Queen Ann Furniture

The Queen Ann furniture style, sometimes also referred to as ‘Late Baroque’, can be seen as a distinct style in it own right, but also as part of a continuum and evolution in furniture design.

It is a style that distinctively sits between the William and Mary style that came before, and the Chippendale styles that proceeded it.

Queen Ann’s reigned for only 12 years from 1702 until 1714. Yet the style of furniture known as “Queen Ann” continued to be made well after the her death. Indeed the label was applied 100 years or so posthumously.

So how, when Queen Ann was on the throne for such a short time, did this attribution come about?

We will return to this fascinating question. But for context, let us first look at the life and reign of Queen Ann.

The Reign of Queen Ann

A protestant, like her sister Mary; Queen Ann ruled during a relatively stable and prosperous time, politically speaking. However her personal life was less plain sailing. She was plagued by ill health, and lived with gout most of her life.

Later she suffered with extreme obesity, something which was significantly airbrushed over by her portrait painters. Who perhaps in a sense, took on the role of today’s social media filters, and flattering image editing apps, out of fear of reprimand.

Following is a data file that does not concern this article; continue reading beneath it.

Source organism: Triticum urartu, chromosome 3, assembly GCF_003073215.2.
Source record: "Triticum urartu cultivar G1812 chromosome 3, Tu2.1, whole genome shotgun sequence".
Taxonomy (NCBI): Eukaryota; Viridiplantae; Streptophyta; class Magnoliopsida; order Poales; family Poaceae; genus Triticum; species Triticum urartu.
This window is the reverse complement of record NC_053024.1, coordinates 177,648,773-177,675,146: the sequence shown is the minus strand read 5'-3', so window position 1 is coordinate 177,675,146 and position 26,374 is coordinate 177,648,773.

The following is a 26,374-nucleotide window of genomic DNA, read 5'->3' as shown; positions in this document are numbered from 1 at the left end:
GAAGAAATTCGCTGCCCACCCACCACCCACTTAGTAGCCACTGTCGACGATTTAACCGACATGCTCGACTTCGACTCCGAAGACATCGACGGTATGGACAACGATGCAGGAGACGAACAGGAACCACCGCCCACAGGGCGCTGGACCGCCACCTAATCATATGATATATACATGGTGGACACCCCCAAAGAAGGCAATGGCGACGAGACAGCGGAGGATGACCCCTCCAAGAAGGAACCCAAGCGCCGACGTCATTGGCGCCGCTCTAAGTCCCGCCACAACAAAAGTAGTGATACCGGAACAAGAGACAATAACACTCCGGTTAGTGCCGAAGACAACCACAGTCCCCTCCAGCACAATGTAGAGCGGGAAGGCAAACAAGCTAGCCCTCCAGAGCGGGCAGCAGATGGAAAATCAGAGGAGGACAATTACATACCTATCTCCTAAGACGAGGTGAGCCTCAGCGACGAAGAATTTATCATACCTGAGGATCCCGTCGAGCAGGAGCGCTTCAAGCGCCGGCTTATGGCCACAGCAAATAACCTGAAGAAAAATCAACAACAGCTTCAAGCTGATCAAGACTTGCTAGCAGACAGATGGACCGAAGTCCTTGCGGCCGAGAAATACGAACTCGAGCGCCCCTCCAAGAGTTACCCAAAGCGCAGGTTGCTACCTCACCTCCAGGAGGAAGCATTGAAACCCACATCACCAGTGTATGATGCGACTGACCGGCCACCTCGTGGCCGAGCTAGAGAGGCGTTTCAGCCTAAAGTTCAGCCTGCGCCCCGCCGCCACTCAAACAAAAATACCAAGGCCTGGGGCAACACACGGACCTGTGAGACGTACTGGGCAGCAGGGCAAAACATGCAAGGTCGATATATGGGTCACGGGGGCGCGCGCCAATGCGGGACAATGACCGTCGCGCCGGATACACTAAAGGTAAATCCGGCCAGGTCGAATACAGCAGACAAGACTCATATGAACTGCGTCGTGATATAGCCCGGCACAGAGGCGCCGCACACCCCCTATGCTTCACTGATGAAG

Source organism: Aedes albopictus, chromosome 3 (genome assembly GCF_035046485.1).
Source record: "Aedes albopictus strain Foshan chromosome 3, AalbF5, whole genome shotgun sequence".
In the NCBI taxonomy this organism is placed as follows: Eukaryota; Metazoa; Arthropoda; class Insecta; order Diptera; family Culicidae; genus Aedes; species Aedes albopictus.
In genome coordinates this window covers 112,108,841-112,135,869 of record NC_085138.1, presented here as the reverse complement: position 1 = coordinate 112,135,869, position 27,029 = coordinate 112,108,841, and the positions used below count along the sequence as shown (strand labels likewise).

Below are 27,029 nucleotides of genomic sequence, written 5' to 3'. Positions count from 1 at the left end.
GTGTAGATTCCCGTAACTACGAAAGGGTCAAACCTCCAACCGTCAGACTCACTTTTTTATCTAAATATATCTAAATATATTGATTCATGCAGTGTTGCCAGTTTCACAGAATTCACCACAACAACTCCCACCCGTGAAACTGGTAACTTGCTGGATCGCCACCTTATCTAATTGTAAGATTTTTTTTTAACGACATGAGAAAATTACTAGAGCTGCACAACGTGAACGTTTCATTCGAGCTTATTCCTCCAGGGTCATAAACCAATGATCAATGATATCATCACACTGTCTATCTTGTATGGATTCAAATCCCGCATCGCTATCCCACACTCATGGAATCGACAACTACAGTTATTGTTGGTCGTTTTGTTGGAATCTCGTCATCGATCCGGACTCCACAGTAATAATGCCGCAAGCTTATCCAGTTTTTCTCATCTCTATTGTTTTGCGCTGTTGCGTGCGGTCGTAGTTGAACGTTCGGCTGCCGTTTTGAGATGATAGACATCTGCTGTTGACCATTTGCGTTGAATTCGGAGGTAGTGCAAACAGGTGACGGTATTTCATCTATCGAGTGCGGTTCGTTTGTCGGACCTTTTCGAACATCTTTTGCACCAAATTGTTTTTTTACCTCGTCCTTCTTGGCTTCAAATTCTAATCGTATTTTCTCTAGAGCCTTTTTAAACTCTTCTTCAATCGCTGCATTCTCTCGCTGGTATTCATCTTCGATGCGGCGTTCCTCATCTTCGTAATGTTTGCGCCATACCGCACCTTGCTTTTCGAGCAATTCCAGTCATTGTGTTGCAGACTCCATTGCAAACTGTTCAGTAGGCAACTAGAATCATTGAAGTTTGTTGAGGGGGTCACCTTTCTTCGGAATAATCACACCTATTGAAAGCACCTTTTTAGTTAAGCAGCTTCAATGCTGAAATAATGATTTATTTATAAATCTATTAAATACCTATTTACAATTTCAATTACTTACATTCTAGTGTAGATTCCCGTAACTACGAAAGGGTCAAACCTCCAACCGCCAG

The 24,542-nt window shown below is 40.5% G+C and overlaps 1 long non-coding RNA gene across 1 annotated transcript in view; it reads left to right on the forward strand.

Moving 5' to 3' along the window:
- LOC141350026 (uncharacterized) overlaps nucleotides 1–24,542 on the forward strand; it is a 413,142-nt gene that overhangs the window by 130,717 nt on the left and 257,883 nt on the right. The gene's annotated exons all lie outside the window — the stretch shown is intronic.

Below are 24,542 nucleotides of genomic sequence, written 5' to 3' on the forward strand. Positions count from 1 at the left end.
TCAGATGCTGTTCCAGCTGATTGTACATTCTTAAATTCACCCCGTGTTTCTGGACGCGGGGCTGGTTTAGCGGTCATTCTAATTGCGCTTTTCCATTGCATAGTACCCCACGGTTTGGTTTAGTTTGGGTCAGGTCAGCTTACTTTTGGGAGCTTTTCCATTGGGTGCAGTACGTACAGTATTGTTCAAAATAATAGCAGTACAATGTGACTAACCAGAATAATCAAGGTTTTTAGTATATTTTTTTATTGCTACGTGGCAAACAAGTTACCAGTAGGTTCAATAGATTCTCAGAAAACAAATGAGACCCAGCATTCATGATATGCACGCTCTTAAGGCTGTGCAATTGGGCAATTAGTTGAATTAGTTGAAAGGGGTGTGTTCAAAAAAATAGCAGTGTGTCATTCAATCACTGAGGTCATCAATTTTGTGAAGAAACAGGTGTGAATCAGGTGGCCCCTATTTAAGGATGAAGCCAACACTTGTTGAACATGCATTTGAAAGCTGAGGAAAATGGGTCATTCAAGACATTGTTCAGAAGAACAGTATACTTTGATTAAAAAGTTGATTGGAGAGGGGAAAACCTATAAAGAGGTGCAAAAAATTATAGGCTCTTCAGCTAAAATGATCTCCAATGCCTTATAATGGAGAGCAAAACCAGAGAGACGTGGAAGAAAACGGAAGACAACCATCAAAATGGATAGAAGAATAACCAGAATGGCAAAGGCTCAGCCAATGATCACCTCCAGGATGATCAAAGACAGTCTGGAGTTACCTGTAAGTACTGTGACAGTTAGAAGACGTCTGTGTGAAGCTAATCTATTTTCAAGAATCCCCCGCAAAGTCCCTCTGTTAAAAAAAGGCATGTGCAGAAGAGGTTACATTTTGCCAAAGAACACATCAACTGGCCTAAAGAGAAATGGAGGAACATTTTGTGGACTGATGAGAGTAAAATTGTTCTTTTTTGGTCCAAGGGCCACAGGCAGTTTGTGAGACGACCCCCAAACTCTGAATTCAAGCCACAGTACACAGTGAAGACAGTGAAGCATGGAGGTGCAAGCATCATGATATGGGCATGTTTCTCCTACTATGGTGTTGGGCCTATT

She suffered many tragic still births and miscarriages, throughout her adult life. None of her five live-born children survived, despite her being almost constantly pregnant. Only one of her offspring lived beyond early childhood, and died at 11 years old.

She was married to Prince George of Denmark by an arranged, and apparently loveless, marriage. It was widely rumoured that she was in a relationship with a close lady friend for much of her adult life.

So with no clear heir, Queen Ann’s reign marked the end of the Stuart period. After her death, the crown passed to George I, her German cousin, and to the House of Hanover.

 

 

 

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Despite her life being marred by tragedy, Ann is said to have been a good Queen. She allowed and encouraged science, and the arts, to really flourish during her reign. It is therefore unsurprising that furniture design also flourished.

It was a significant era in the evolution of our modern party political system also. In this period the 2 party system of the Whigs and Tories strengthened and solidified, moving Britain further down the road towards an established constitutional monarchy.

How to Recognise Queen Ann Furniture

The Queen Ann style really built upon the earlier developments in furniture design brought about by William and Mary. In the William and Mary era, William of Orange brought Dutch designers and makers from Holland, changing the trajectory of furniture design in the United Kingdom.

During the reign of William and Mary furniture became far more comfortable, luxurious and elegant. Queen Ann design built upon this. The use of curving designs, and distinctive cabriole legs, emerged in the elegant and comfortable furniture of the Queen Ann period.